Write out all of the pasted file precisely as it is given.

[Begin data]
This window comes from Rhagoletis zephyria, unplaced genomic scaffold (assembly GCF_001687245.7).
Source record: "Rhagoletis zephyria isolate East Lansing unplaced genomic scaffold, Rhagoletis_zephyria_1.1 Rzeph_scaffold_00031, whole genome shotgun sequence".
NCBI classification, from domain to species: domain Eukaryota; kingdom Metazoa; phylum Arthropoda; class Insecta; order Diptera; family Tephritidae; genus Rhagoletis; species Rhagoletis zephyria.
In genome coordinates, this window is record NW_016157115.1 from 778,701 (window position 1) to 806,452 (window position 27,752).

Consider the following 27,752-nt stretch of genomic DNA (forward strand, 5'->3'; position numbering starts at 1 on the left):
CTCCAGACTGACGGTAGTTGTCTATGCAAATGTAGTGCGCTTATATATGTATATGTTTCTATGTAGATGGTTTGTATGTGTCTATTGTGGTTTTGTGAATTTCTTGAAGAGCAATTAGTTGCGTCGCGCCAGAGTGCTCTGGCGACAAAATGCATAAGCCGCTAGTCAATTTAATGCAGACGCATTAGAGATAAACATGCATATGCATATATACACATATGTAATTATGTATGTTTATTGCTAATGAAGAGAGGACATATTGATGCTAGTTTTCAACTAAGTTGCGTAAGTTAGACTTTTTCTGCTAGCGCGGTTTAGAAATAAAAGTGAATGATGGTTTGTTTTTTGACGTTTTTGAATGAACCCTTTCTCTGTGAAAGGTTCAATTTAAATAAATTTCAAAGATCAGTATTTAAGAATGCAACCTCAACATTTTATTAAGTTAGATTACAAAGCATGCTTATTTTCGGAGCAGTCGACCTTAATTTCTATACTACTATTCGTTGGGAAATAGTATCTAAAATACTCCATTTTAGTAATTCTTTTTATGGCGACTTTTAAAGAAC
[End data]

This window comes from Rhagoletis zephyria, unplaced genomic scaffold (assembly GCF_001687245.7).
Source record: "Rhagoletis zephyria isolate East Lansing unplaced genomic scaffold, Rhagoletis_zephyria_1.1 Rzeph_scaffold_00031, whole genome shotgun sequence".
NCBI classification, from domain to species: domain Eukaryota; kingdom Metazoa; phylum Arthropoda; class Insecta; order Diptera; family Tephritidae; genus Rhagoletis; species Rhagoletis zephyria.
In genome coordinates, this window is record NW_016157115.1 from 778,701 (window position 1) to 806,452 (window position 27,752).

Consider the following 27,752-nt stretch of genomic DNA (forward strand, 5'->3'; position numbering starts at 1 on the left):
CTCCAGACTGACGGTAGTTGTCTATGCAAATGTAGTGCGCTTATATATGTATATGTTTCTATGTAGATGGTTTGTATGTGTCTATTGTGGTTTTGTGAATTTCTTGAAGAGCAATTAGTTGCGTCGCGCCAGAGTGCTCTGGCGACAAAATGCATAAGCCGCTAGTCAATTTAATGCAGACGCATTAGAGATAAACATGCATATGCATATATACACATATGTAATTATGTATGTTTATTGCTAATGAAGAGAGGACATATTGATGCTAGTTTTCAACTAAGTTGCGTAAGTTAGACTTTTTCTGCTAGCGCGGTTTAGAAATAAAAGTGAATGATGGTTTGTTTTTTGACGTTTTTGAATGAACCCTTTCTCTGTGAAAGGTTCAATTTAAATAAATTTCAAAGATCAGTATTTAAGAATGCAACCTCAACATTTTATTAAGTTAGATTACAAAGCATGCTTATTTTCGGAGCAGTCGACCTTAATTTCTATACTACTATTCGTTGGGAAATAGTATCTAAAATACTCCATTTTAGTAATTCTTTTTATGGCGACTTTTAAAGAAC